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Not sure if it would be helpful but from years ago I remember a book, I
think was titled, The American Way of Dying, or something close to that.  If
it can be located, I believe it addresses more of a historical view of why
things are done the way they are as well as what is done, relative to death
and burials (or were done...this book may date back to the 70s).  Please let
me know if you would locate this book...I think I would also want to check
it out.

Recently there was a discussion on P2tech about cremation and air emissions
from body bags.  You may access this info through the archives.

Opinions follow...proceed at own risk!
Personally, I can't see many re-use or recycling options for bodies without
significant chemical processing...not to mention larger hurtles in the way
religions and society thinks.  Organ donation (harvesting) would appear to
be one of the most direct forms of "re-use or recycling" when possible (not
prohibited due to disease or age of the organs).  (One might think organ
harvesting could even put a more positive swing on the death penalty for
criminals but that's another social hurtle to overcome.)

Composting (as we typically think of it) should not be an option.  "Modified
composting techniques" may be possible if parallel methods, similar to
traditional composting, are applied but this takes us back to basic chemical

Use as an animal feed may be possible but the social aspects very poor.  In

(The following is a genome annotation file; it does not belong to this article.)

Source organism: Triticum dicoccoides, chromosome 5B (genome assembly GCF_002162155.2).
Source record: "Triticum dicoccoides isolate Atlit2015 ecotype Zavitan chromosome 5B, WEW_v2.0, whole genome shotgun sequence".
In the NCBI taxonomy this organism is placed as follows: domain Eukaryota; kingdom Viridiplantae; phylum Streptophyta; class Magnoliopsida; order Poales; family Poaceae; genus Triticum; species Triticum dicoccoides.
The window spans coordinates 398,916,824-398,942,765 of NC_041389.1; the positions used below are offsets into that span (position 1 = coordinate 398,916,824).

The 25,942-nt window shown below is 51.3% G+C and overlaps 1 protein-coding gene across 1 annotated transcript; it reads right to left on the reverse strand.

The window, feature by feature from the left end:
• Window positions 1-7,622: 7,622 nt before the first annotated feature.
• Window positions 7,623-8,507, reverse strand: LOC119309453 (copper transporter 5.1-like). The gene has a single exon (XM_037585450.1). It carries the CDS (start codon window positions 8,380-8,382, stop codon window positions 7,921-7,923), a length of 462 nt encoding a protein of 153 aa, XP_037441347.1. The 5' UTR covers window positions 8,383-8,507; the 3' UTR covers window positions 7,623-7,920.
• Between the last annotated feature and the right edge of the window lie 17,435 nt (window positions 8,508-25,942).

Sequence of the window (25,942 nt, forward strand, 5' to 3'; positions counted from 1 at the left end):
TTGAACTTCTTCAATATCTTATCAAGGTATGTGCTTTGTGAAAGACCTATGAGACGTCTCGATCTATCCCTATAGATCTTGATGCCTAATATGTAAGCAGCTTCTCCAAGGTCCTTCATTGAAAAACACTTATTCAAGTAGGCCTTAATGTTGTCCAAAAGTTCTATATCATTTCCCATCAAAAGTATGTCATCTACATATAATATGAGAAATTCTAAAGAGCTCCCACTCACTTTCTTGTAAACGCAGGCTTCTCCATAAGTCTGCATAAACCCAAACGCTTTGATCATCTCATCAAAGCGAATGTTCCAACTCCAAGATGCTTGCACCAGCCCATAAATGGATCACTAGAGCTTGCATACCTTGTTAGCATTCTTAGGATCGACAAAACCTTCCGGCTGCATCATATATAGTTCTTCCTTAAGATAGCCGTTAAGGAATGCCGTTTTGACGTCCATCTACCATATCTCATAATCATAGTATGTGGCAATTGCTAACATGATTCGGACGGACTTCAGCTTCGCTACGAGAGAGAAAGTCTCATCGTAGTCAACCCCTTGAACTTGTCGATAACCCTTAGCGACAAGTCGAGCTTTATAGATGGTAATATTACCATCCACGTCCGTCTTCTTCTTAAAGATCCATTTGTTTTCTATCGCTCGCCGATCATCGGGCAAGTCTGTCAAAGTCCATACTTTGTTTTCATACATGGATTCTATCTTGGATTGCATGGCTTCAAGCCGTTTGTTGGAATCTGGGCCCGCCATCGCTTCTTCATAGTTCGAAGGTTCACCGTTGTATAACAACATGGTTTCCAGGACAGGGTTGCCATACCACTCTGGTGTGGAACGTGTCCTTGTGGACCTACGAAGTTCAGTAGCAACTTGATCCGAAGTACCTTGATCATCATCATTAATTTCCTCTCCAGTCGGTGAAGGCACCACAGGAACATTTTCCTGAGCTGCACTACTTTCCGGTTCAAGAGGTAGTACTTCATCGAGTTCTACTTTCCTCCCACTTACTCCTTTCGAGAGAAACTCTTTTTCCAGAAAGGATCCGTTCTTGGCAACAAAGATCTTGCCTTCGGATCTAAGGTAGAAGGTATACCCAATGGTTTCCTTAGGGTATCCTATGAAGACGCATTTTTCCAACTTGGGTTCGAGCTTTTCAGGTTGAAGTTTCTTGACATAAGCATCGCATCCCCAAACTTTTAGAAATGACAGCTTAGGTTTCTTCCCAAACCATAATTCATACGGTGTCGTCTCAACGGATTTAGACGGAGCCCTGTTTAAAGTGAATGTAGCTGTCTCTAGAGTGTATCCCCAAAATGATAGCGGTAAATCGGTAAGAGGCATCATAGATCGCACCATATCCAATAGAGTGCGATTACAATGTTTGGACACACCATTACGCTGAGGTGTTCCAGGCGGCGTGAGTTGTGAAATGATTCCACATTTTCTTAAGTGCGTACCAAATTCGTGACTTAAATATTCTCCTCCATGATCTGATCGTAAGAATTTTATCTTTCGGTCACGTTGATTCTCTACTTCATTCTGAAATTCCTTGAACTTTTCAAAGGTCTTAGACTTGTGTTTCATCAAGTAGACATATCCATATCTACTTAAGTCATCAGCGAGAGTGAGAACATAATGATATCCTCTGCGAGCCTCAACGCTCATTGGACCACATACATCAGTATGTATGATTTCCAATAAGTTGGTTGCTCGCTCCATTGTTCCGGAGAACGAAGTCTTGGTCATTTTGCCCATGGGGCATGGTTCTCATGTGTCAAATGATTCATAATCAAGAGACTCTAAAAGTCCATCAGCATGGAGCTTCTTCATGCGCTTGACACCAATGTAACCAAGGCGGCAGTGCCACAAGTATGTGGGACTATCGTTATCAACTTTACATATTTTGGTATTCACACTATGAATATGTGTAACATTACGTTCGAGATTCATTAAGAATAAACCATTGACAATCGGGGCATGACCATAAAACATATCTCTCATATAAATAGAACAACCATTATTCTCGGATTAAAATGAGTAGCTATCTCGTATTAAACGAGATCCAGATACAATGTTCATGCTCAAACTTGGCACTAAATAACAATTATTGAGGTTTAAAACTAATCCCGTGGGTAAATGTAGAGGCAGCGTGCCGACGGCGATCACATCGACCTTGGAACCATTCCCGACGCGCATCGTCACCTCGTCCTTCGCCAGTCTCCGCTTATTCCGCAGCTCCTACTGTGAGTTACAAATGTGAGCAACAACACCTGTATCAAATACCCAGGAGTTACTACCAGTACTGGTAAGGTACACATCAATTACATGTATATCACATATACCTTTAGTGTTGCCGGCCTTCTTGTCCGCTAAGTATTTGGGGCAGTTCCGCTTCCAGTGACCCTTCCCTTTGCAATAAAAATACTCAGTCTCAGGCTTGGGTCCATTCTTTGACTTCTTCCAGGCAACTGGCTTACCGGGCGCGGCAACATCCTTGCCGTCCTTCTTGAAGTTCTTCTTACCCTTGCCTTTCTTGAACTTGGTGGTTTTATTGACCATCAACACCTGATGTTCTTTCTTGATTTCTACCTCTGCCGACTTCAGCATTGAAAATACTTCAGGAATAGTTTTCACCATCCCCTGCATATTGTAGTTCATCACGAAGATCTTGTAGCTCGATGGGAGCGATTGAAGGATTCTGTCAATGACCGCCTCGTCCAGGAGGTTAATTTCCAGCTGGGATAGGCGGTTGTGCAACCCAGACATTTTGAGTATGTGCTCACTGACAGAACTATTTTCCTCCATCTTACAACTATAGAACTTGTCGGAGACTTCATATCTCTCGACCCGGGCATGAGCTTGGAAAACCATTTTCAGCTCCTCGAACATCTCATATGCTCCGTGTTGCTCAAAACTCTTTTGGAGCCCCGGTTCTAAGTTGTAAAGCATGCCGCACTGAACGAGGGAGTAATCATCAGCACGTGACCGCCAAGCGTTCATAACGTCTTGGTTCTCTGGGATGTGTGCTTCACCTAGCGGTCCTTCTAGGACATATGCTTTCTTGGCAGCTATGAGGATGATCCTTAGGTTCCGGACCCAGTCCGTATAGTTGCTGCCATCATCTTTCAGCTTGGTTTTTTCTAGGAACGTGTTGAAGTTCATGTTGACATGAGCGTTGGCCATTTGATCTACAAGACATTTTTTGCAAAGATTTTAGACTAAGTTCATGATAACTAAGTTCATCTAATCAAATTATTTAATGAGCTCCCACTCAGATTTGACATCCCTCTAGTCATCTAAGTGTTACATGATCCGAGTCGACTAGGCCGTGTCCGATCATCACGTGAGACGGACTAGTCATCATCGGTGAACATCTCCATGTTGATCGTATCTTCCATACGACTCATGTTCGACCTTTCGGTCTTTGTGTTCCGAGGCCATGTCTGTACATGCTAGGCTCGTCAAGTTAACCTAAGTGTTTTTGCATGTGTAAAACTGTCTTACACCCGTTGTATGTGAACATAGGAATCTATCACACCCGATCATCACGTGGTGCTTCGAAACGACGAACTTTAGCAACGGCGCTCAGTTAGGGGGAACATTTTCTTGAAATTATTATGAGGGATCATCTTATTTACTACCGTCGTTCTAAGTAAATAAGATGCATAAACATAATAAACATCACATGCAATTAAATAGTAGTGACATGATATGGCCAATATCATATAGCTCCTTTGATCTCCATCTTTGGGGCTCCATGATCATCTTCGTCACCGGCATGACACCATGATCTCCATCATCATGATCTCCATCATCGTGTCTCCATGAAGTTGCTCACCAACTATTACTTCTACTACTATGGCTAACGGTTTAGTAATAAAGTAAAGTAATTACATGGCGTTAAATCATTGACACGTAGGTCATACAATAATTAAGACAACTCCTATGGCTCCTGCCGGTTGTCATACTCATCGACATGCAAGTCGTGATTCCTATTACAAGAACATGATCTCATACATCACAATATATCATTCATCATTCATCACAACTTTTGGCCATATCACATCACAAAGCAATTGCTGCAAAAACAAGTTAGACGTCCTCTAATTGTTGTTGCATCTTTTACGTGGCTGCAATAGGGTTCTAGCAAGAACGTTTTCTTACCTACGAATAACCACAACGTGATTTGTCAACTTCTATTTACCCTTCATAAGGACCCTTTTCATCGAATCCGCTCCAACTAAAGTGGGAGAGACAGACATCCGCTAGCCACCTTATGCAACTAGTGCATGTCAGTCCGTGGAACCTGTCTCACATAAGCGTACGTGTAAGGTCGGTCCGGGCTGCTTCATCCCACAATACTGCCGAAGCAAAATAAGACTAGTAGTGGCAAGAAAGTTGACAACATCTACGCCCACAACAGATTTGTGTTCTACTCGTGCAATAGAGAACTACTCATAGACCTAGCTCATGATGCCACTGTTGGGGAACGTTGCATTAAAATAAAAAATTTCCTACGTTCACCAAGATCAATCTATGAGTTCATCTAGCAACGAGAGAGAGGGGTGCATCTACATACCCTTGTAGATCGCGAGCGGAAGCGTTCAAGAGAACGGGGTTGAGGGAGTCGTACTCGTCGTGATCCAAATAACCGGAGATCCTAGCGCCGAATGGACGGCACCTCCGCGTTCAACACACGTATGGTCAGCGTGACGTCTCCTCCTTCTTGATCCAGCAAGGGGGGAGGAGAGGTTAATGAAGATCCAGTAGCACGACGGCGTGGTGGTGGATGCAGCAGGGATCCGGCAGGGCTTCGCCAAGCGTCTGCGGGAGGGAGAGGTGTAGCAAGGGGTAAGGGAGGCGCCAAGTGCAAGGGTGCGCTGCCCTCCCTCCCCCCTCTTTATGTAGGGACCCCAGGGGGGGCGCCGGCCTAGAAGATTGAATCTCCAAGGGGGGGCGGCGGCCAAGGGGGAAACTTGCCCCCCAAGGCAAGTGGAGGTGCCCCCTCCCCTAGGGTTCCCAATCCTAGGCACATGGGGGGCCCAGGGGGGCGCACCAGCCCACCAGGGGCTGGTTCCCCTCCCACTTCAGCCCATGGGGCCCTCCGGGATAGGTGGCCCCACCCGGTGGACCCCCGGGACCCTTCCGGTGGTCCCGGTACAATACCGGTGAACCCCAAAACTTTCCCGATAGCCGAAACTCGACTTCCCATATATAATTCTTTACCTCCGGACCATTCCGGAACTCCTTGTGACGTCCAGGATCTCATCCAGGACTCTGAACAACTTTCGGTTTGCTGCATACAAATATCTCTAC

beef processing waste is rendered to produce bone meal and
tallow...ingredients in numerous products.  (It's funny, a local beef
processor observed "the only things we do not use from a cow are the moo and
the tail...and we could use the tail if we really wanted", but with humans
it seems we do everything we can to take matters the opposite direction.)  A
similar process may be possible with bodies BUT would you want many of the
products you use daily to contain products derived from human bodies?
Again, the social aspects play a significant role.  [As an example of just
how large the social barrier is, USDA and beef processors can't even get
past the social aspects of using "radiation" to reduce pathogens, like
e-coli, in food products.  Radiation is extremely safe, would reduce
production costs, wastes, and product liability, and would increase public
safety.]  Also, the processing activities tend to create other wastes,
especially wastewater, which may simply increase and extend the problem to
other media.

Cremation seems to tackle both religious and social issues.  Could we
develop microwave cremation?  How about a freeze-drying process to remove
the water and allow easier separation of the chemical constituents (we could
even use the recovered water to process the residue)?  Sure we can provided
it becomes economical and the recovered materials can blend into mainstream
uses very indirectly.  Genetic engineering could be used to make people half
as large...just think of the reduced environmental impact from that.